Confessed bomber Eric Rudolph -- who remained defiant when he admitted setting deadly explosions in Birmingham and Atlanta -- has only discussed his reasons in written statements.
Yet one of his victims hopes to get some glimmer of response from Rudolph when she comes face to face with the anti-abortion extremist in federal court today in Birmingham for a sentencing hearing.
Emily Lyons was critically injured in the 1998 blast outside the abortion clinic where she worked as a nurse. She says she wants to tell Rudolph -- quote -- "You did not shut the clinic down. You did not shut me down."
The 38-year-old Rudolph pleaded guilty in April to setting off a remote-controlled bomb that maimed Lyons and killed police officer Robert Sanderson outside the clinic on the morning of January 29th, 1998.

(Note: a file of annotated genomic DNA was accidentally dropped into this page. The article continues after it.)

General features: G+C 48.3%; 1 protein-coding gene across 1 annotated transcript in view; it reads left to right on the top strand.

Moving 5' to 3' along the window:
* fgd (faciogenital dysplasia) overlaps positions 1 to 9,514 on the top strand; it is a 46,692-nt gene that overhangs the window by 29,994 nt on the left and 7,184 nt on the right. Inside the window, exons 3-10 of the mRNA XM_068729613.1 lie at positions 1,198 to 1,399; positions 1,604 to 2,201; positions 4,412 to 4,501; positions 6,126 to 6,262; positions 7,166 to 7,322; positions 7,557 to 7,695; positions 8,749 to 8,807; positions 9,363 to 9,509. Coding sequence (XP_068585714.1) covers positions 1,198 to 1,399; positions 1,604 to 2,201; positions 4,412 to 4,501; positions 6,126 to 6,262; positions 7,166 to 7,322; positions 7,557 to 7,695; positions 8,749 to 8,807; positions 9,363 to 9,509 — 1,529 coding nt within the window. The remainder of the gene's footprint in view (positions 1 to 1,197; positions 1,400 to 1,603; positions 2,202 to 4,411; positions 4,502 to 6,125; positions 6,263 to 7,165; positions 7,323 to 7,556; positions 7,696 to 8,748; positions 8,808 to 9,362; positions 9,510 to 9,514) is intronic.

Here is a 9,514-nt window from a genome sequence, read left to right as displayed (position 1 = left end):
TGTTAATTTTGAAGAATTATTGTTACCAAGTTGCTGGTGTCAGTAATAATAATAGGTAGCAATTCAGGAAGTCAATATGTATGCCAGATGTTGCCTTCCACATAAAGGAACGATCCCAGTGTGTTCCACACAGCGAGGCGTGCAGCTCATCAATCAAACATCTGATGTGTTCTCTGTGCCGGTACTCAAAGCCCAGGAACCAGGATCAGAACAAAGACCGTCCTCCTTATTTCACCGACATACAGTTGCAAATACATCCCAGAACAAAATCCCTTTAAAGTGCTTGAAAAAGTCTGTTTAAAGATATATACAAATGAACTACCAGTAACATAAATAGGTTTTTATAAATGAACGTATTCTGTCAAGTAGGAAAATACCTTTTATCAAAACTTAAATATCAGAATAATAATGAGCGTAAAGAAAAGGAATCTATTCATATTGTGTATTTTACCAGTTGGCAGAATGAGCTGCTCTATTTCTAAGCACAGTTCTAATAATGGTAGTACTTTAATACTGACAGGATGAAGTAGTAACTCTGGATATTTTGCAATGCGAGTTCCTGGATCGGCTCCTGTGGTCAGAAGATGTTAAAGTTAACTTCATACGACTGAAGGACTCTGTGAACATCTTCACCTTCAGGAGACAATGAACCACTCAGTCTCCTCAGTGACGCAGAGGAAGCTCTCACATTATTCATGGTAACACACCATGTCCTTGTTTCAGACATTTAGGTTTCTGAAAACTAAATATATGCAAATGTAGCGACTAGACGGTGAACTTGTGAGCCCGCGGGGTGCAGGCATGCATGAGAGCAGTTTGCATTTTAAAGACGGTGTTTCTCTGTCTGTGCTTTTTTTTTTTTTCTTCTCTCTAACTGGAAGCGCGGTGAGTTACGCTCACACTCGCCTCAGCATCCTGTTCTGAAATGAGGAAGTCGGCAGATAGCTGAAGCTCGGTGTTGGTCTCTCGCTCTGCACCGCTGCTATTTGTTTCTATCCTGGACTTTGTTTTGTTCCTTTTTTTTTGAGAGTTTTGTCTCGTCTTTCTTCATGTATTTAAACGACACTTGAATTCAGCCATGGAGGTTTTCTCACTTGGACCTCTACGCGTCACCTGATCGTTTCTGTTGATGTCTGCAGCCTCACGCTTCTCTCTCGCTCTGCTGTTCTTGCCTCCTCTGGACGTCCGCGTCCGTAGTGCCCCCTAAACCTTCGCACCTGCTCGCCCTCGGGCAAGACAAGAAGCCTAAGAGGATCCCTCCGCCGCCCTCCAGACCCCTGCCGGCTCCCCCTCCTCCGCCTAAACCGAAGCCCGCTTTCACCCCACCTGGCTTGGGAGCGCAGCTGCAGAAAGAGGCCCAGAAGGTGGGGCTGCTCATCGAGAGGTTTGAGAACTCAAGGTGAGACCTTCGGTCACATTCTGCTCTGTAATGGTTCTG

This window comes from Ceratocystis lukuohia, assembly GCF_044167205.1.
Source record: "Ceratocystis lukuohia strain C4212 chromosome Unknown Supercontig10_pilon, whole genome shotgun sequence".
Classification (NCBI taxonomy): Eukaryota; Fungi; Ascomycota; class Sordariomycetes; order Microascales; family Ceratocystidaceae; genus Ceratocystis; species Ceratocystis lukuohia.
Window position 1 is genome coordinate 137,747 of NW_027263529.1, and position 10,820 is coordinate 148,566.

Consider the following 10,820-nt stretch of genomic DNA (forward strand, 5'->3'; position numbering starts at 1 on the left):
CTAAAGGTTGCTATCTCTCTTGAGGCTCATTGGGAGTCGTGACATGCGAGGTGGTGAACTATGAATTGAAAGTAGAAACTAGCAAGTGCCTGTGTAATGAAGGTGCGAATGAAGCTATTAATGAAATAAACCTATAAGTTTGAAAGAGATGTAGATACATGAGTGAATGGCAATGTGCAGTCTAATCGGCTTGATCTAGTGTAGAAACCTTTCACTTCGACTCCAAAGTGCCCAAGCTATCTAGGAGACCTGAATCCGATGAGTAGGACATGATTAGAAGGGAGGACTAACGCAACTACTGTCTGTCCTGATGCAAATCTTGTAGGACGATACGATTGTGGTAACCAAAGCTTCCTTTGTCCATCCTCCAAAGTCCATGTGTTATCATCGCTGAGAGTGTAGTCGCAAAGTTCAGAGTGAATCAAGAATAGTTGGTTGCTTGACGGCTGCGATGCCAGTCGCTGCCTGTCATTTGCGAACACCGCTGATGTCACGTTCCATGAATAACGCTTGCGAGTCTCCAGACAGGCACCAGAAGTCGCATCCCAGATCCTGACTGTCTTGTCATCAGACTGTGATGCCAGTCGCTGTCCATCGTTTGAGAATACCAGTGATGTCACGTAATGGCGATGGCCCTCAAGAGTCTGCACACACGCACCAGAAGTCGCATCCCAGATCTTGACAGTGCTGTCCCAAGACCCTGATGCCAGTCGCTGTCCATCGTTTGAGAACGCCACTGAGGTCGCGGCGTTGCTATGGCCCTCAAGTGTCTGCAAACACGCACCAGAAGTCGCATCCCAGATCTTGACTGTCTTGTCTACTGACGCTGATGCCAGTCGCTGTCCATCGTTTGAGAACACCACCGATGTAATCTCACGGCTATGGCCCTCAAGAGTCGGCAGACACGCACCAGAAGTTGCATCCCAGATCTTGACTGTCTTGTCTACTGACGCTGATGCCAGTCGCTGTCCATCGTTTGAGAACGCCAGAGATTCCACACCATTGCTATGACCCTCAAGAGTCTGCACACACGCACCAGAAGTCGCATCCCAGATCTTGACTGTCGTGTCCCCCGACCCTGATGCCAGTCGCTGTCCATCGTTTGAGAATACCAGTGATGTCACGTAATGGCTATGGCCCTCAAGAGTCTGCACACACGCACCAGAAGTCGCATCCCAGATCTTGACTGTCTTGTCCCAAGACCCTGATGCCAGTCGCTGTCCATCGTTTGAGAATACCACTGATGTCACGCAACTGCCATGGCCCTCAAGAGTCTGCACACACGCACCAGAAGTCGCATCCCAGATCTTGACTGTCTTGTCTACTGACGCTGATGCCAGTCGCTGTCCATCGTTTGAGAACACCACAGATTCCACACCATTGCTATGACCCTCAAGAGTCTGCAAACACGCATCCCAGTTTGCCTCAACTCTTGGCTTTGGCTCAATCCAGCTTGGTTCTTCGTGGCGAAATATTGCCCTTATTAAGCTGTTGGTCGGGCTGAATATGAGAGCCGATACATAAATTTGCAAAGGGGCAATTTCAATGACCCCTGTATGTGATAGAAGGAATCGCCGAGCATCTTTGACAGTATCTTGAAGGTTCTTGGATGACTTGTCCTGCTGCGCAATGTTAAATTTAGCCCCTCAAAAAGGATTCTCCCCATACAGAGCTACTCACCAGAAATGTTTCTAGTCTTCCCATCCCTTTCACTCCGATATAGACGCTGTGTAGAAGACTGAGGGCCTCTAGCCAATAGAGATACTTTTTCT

She plans to release her self-published book about the bombing today -- her 49th birthday.
Under a plea agreement that let Rudolph avoid a possible death penalty, Rudolph confessed to the Alabama bombing and to the bombing at the 1996 Atlanta Olympics that killed one woman and injured more than 100. He also admitted setting off bombs at an abortion clinic and gay bar in Atlanta in 1997.
He was captured in May 2003 after more than five years as a fugitive in the mountains of western North Carolina.
Under the agreement, federal judges in Birmingham and Atlanta will sentence him to four life terms without parole. Rudolph's sentencing in Georgia is set for August 22nd, and victims of the Atlanta bombings will have a chance to speak then.
through trash in Murphy, N.C.